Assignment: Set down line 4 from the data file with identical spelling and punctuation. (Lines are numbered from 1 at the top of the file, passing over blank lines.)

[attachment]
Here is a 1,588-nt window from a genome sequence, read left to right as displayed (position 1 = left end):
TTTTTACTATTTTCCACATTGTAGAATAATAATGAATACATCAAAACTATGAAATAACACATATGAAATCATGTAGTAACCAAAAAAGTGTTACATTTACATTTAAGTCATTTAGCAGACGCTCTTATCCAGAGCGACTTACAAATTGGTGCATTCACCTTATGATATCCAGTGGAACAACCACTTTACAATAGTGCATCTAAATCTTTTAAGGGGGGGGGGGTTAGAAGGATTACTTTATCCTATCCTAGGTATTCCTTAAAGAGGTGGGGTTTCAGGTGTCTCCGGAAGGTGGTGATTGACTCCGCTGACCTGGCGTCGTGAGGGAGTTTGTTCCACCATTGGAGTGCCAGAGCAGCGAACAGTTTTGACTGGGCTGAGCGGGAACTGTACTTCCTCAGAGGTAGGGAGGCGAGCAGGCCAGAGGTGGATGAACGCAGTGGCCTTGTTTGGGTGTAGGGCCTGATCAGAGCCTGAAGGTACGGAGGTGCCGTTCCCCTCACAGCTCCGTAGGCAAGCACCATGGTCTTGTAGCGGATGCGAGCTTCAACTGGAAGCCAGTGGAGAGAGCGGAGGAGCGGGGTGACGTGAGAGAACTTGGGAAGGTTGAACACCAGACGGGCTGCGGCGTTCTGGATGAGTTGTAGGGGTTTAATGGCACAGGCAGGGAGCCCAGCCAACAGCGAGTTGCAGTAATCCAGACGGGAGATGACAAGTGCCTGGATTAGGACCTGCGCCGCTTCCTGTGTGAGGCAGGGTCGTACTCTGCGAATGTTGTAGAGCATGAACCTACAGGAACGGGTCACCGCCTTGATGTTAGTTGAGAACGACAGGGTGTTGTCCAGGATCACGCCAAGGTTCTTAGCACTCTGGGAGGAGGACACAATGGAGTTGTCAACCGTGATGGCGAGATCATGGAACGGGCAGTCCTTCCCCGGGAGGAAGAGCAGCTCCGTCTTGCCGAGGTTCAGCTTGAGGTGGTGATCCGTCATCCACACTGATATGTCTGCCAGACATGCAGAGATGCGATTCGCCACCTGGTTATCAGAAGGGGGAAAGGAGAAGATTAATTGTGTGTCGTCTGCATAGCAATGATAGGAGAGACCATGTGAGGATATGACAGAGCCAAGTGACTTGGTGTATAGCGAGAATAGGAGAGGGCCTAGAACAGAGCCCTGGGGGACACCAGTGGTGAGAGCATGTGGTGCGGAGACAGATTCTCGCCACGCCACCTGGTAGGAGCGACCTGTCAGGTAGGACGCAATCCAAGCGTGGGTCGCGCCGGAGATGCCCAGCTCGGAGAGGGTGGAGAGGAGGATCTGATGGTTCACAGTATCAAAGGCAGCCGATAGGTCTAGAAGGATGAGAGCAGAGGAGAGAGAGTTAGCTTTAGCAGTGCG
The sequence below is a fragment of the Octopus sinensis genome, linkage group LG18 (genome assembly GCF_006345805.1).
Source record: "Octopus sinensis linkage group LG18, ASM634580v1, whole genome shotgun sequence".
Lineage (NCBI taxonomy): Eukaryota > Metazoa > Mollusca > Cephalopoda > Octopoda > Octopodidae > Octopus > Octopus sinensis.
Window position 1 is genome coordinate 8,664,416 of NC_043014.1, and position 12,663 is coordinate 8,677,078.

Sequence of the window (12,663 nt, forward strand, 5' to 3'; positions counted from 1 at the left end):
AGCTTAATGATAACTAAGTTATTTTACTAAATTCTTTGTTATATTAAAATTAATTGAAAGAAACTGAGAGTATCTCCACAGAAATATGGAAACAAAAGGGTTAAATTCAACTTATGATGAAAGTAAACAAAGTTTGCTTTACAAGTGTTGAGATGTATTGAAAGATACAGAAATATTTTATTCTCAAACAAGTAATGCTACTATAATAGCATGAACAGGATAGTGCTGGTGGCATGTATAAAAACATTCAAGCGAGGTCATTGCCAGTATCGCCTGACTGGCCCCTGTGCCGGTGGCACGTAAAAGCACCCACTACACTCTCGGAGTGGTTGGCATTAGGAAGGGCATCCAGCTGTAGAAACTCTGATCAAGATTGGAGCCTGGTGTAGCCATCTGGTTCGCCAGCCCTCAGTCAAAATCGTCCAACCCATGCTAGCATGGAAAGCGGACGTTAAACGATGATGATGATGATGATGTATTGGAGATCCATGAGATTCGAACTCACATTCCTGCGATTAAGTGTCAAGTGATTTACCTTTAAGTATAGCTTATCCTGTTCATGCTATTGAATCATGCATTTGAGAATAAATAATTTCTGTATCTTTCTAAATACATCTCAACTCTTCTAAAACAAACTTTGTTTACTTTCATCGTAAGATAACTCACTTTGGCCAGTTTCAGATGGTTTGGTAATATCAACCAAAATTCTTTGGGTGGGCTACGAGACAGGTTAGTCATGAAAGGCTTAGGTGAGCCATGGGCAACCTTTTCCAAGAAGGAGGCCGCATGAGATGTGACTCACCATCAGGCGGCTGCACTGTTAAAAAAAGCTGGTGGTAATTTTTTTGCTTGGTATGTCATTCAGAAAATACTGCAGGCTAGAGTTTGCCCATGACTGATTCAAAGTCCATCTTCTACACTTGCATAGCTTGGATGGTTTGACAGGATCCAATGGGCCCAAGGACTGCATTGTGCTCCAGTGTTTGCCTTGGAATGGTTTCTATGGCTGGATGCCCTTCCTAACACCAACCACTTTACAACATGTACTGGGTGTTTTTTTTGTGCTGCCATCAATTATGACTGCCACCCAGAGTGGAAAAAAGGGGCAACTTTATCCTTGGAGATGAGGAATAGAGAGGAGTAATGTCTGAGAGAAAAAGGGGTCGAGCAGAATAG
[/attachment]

Source record: "Octopus sinensis linkage group LG18, ASM634580v1, whole genome shotgun sequence".